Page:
California companies and their employees have clashed throughout the pandemic over whether employers should tell workers if they have potentially been exposed to the coronavirus on the job. Now a bill passed by the Legislature and headed to the governor’s desk, AB685, seeks to clarify what companies must tell employees and state officials about such risks.

Workers’ advocates say the legislation is key to shoring up workplace safety and retaliation protections for employees when it comes to reporting a case of the coronavirus. But business groups are worried the bill is still too vague on what it requires of companies and amounts to a public shaming when an outbreak is associated with a company.

The bill is awaiting Gov. Gavin Newsom’s signature after the Assembly included some amendments from the Senate.

AB685 would require employers to give written notice and instructions to workers who may have been exposed to the coronavirus at work. It also requires that businesses notify health authorities if infections become widespread, information that the California Department of Public Health can then make public.

The bill also creates anti-retaliation protections for employees who report infections, to encourage them to come forward.

Companies are already required to disclose cases of the virus to local health departments, but that information is not public. Companies are also required to report workplace-related injuries to state regulator Cal/OSHA, but there has been some disagreement on whether that includes cases of the coronavirus.

“The bill makes mandatory what many employers already are doing and what health authorities have been recommending that they do, which is notify employees when they’ve possibly been exposed and do contact tracing,” said Charles Thompson, a lawyer at the San Francisco office of Ogletree, Deakins, Nash, Smoak & Stewart.

How broadly a company notifies workers about a workplace infection has largely been up to employers and local health departments during the pandemic, however.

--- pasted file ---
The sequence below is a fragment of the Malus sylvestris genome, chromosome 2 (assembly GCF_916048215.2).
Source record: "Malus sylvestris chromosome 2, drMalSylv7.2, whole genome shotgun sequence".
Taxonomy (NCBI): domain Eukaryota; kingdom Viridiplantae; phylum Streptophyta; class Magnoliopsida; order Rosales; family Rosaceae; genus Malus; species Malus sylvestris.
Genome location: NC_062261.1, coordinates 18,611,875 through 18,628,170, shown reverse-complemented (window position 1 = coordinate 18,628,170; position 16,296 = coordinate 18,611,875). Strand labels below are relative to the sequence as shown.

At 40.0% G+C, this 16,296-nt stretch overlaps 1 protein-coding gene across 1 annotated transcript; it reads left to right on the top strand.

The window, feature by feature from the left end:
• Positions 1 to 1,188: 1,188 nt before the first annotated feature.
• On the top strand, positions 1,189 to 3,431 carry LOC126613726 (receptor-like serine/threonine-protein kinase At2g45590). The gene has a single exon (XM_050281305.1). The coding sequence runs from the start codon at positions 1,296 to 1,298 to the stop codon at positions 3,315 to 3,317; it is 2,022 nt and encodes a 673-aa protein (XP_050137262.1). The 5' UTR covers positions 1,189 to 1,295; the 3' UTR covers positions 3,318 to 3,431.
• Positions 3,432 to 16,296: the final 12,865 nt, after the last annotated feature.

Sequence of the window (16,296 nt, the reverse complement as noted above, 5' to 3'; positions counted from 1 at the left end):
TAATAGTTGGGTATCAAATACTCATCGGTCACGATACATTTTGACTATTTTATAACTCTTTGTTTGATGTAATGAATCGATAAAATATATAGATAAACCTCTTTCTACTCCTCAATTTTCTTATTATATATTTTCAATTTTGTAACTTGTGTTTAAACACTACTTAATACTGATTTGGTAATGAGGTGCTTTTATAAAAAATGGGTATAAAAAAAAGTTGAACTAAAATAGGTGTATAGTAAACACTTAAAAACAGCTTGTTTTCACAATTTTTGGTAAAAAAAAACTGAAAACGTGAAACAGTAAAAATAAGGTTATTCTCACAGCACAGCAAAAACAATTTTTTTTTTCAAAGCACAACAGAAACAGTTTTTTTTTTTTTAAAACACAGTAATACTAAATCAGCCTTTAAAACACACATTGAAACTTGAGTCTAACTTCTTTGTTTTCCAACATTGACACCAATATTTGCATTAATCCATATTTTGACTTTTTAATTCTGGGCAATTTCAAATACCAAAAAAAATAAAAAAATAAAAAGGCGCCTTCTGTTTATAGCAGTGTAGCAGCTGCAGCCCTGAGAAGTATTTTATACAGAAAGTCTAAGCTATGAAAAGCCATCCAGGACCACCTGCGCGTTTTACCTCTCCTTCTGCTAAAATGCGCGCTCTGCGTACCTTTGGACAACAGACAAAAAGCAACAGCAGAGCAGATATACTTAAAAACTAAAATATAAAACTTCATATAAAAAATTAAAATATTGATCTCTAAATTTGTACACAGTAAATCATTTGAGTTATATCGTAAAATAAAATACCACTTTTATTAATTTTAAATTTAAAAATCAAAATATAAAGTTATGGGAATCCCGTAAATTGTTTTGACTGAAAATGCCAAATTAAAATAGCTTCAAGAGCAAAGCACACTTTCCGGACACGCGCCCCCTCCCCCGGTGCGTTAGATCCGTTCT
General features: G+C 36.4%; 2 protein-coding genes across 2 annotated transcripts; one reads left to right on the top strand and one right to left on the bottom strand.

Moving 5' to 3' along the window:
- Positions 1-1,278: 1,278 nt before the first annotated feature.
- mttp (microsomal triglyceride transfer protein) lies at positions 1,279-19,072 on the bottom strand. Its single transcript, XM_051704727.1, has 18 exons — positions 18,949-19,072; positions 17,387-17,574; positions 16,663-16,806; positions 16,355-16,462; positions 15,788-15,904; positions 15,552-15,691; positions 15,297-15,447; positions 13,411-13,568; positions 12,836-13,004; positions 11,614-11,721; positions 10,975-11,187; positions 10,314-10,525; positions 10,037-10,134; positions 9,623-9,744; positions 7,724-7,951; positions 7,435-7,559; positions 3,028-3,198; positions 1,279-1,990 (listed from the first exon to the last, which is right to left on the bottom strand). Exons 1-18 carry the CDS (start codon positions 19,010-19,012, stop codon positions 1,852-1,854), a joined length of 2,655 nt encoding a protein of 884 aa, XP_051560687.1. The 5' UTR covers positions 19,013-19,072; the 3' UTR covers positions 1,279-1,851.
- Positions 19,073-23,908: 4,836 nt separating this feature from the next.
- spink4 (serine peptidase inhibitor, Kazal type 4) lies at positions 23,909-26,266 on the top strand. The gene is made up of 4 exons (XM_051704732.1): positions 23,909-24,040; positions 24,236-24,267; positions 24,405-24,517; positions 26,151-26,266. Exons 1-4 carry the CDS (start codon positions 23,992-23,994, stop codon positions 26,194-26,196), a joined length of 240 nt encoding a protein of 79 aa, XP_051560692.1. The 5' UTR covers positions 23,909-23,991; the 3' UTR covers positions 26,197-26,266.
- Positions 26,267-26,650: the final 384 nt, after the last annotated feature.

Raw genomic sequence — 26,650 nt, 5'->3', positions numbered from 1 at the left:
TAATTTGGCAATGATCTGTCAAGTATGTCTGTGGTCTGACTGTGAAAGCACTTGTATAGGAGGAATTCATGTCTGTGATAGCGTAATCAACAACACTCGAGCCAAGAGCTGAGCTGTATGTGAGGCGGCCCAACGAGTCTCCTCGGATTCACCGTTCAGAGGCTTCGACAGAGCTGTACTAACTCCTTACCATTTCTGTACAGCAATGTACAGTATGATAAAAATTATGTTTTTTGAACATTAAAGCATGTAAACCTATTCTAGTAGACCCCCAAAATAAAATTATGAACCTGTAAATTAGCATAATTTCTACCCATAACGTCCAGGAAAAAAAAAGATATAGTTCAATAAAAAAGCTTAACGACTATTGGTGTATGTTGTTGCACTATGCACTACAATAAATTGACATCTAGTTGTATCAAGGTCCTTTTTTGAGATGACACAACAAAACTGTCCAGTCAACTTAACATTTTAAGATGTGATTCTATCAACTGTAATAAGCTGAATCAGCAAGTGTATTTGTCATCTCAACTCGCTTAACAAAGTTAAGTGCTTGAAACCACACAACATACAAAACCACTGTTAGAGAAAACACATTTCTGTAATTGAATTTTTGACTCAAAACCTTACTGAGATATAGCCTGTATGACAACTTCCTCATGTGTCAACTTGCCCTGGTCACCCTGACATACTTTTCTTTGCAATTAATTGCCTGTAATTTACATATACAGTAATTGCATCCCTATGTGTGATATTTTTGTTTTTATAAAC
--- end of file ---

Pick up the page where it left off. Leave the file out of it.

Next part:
In the Bay Area, cases of the coronavirus at electric-car maker Tesla’s Fremont plant have led some workers to speak out about what they feel is a lack of transparency around potential infections from co-workers. Tesla conducts rigorous contact tracing but limits notifications to workers with close contact to an infected individual.

Business critics of the bill including the Western Growers, an Irvine association representing farmers in Arizona, California, Colorado and New Mexico, have questioned what “potential” exposure means and said that it is not clear what employers have to tell their workers when a case is identified.

“We are still very much opposed to AB685 primarily because we’re very unclear as to what this measure is going to do to make the workplace more safe,” said Matthew Allen, the group’s vice president of state government affairs.

Allen said that a host of amendments he hoped to see added to the bill had been left out but that a clearer definition of what constitutes a work site subject to the bill, particularly in agricultural settings where fields and indoor sites are involved, was added.

Despite the reputational risk to businesses of a disclosed infection, increased transparency about the virus in the workplace will help workers protect themselves, said Linda Delp, a UCLA professor and director of the school’s Labor Occupational Safety and Health Program.

“I can’t tell you how many calls and questions we’ve gotten at (the program) about ‘My employer is not being up-front with me about what is happening,’” Delp said. “As much clarity as possible will help workers to feel like they are at least being told up front what’s happening in the workplace,” she added.

Delp said underreporting and the sheer number of virus cases make it almost impossible for local and state authorities to track and trace them in the workplace without the help of employers.

“I don’t see an alternative,” Delp said.

It is not clear if Gov. Newsom will sign the bill, but Allen of the Western Growers said he expects it will become law.


By Chase DiFeliciantonio

Chase DiFeliciantonio is a San Francisco Chronicle staff writer. Email: Twitter: @ChaseDiFelice

Originally published September 1, 2020 at…

Photo by David Fuller